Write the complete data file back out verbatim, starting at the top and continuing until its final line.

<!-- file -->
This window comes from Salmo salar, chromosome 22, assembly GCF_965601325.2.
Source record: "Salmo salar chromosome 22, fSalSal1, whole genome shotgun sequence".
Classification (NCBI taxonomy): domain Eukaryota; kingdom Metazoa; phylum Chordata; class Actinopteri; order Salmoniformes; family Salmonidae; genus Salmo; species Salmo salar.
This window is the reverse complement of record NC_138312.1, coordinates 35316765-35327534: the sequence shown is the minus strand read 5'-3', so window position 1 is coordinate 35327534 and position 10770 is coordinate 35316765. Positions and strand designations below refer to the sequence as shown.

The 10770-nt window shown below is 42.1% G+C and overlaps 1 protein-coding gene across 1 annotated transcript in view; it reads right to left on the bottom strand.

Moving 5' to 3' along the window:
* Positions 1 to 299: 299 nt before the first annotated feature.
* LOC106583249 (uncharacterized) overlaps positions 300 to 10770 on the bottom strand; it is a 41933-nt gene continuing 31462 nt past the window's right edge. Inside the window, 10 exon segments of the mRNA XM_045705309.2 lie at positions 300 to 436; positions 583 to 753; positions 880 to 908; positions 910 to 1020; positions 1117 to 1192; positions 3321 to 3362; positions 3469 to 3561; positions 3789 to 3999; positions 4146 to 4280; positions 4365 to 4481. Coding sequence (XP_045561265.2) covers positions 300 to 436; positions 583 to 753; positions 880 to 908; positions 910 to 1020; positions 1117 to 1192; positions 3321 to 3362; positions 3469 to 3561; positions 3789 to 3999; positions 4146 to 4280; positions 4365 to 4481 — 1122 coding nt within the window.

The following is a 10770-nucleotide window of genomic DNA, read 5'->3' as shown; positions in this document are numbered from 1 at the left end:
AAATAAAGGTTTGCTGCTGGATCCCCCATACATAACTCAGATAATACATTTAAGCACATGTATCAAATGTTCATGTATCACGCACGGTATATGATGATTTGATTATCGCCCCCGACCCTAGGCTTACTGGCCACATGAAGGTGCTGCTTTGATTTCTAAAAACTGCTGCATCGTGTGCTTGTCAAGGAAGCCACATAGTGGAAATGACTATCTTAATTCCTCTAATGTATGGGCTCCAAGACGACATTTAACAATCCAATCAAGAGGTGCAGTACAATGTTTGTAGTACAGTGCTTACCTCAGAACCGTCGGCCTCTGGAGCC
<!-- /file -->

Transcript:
This window comes from Salmo salar, chromosome 22, assembly GCF_965601325.2.
Source record: "Salmo salar chromosome 22, fSalSal1, whole genome shotgun sequence".
Classification (NCBI taxonomy): domain Eukaryota; kingdom Metazoa; phylum Chordata; class Actinopteri; order Salmoniformes; family Salmonidae; genus Salmo; species Salmo salar.
This window is the reverse complement of record NC_138312.1, coordinates 35316765-35327534: the sequence shown is the minus strand read 5'-3', so window position 1 is coordinate 35327534 and position 10770 is coordinate 35316765. Positions and strand designations below refer to the sequence as shown.

The 10770-nt window shown below is 42.1% G+C and overlaps 1 protein-coding gene across 1 annotated transcript in view; it reads right to left on the bottom strand.

Moving 5' to 3' along the window:
* Positions 1 to 299: 299 nt before the first annotated feature.
* LOC106583249 (uncharacterized) overlaps positions 300 to 10770 on the bottom strand; it is a 41933-nt gene continuing 31462 nt past the window's right edge. Inside the window, 10 exon segments of the mRNA XM_045705309.2 lie at positions 300 to 436; positions 583 to 753; positions 880 to 908; positions 910 to 1020; positions 1117 to 1192; positions 3321 to 3362; positions 3469 to 3561; positions 3789 to 3999; positions 4146 to 4280; positions 4365 to 4481. Coding sequence (XP_045561265.2) covers positions 300 to 436; positions 583 to 753; positions 880 to 908; positions 910 to 1020; positions 1117 to 1192; positions 3321 to 3362; positions 3469 to 3561; positions 3789 to 3999; positions 4146 to 4280; positions 4365 to 4481 — 1122 coding nt within the window.

The following is a 10770-nucleotide window of genomic DNA, read 5'->3' as shown; positions in this document are numbered from 1 at the left end:
AAATAAAGGTTTGCTGCTGGATCCCCCATACATAACTCAGATAATACATTTAAGCACATGTATCAAATGTTCATGTATCACGCACGGTATATGATGATTTGATTATCGCCCCCGACCCTAGGCTTACTGGCCACATGAAGGTGCTGCTTTGATTTCTAAAAACTGCTGCATCGTGTGCTTGTCAAGGAAGCCACATAGTGGAAATGACTATCTTAATTCCTCTAATGTATGGGCTCCAAGACGACATTTAACAATCCAATCAAGAGGTGCAGTACAATGTTTGTAGTACAGTGCTTACCTCAGAACCGTCGGCCTCTGGAGCC